Judging by the slack jaws and horrified expressions of the men she passed, her composure wasn’t catching.
“Hey, lady, you can’t be in here,” a Popeye-gunned lug said as he reset dumbbells he’d been curling with ease.
Ignoring him and the supporting grumbles of his workout crew, she continued to her destination—the locker room of Chicago’s oldest firehouse—for a showdown with a man she had never met, but who had already pissed her off so much she was ready to set his head on fire. The guy might have a reputation as one of the bravest and most decorated firefighters in the Chicago Fire Department, but she’d like to see how Mr. Luke Almeida would handle that particular conflagration.
She rounded a corner with purpose and crashed through the swing doors at the end of a corridor flanked by gray, paint-peeling walls. The smell in here was slightly better, which Kinsey attributed in part to the scent of shampoo and soap, but mostly to the broad-shouldered specimen standing before an open locker.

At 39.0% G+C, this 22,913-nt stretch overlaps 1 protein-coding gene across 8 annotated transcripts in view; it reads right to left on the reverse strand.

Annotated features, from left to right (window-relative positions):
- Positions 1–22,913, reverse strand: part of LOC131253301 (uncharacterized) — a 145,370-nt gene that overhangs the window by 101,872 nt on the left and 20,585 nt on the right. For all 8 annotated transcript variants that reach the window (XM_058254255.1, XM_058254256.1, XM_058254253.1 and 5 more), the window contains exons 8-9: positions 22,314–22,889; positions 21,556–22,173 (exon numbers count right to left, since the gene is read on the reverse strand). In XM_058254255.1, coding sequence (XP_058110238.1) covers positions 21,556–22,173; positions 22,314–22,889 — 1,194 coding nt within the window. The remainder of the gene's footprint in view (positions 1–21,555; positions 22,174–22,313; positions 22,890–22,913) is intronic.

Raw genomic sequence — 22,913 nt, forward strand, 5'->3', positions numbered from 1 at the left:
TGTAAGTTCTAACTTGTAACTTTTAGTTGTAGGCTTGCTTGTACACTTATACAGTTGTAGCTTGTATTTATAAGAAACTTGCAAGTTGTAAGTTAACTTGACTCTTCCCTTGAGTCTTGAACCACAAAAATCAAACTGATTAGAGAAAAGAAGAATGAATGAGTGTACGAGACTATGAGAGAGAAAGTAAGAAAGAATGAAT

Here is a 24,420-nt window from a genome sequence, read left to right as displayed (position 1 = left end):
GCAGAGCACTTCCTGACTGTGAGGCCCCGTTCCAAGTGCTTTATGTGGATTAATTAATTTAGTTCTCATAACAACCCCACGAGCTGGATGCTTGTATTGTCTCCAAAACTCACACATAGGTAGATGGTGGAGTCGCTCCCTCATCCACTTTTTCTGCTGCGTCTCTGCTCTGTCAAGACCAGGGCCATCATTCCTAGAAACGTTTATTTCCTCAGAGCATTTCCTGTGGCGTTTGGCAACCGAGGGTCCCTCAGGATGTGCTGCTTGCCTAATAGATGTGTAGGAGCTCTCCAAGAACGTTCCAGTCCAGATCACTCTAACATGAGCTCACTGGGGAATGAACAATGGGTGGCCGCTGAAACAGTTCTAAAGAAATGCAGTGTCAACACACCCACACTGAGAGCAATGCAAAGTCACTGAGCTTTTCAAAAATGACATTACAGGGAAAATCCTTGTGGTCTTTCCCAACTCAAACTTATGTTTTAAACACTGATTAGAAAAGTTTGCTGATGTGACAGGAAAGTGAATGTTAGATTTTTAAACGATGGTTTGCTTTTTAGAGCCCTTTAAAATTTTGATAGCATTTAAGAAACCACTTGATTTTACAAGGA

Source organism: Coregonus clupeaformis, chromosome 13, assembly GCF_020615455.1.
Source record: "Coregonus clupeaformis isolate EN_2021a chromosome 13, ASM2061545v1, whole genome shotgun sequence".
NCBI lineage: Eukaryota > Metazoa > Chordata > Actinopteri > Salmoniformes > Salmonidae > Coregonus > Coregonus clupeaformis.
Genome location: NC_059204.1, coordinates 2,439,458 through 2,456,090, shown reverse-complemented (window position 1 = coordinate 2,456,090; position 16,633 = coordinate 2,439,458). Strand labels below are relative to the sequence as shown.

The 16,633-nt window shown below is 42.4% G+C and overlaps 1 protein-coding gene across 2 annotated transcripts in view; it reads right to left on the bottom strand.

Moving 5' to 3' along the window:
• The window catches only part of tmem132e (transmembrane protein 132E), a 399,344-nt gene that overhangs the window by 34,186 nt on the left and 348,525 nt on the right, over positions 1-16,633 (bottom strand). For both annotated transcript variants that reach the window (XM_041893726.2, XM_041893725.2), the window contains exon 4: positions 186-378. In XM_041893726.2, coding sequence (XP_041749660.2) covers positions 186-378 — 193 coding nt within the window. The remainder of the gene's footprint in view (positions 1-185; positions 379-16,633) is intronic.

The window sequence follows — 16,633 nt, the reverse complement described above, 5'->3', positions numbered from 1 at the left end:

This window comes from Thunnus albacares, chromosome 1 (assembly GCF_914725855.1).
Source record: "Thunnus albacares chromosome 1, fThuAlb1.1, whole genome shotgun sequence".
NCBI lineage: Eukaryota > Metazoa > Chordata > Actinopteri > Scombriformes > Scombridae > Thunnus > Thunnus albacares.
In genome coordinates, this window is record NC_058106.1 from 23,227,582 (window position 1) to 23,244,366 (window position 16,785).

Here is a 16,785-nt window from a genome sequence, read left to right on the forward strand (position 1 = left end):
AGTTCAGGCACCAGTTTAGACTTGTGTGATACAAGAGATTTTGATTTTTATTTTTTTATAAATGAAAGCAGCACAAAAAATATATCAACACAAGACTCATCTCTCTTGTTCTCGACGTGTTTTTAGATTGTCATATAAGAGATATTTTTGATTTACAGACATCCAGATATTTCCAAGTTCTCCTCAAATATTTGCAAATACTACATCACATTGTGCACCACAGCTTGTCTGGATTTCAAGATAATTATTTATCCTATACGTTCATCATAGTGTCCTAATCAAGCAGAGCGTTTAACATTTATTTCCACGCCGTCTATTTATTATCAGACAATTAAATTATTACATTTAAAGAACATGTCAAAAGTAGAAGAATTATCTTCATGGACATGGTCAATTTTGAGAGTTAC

He turned slowly, his eyebrows veeing over a face more weathered than handsome.
“This isn’t part of the tour, miss.”
That word flicked across her sensitive brain like a fingernail over a raw wound. She should have been Mrs. David Halford for almost a month by now, and the painful fact that she wasn’t apparently still had the capacity to surprise her. Oh joy. Now she had to steel her mind against the word miss along with other nuggets like incompatible and nonrefundable deposit. Her vocabulary of not-words had expanded considerably since her cross-country move from San Francisco to Chicago four months ago.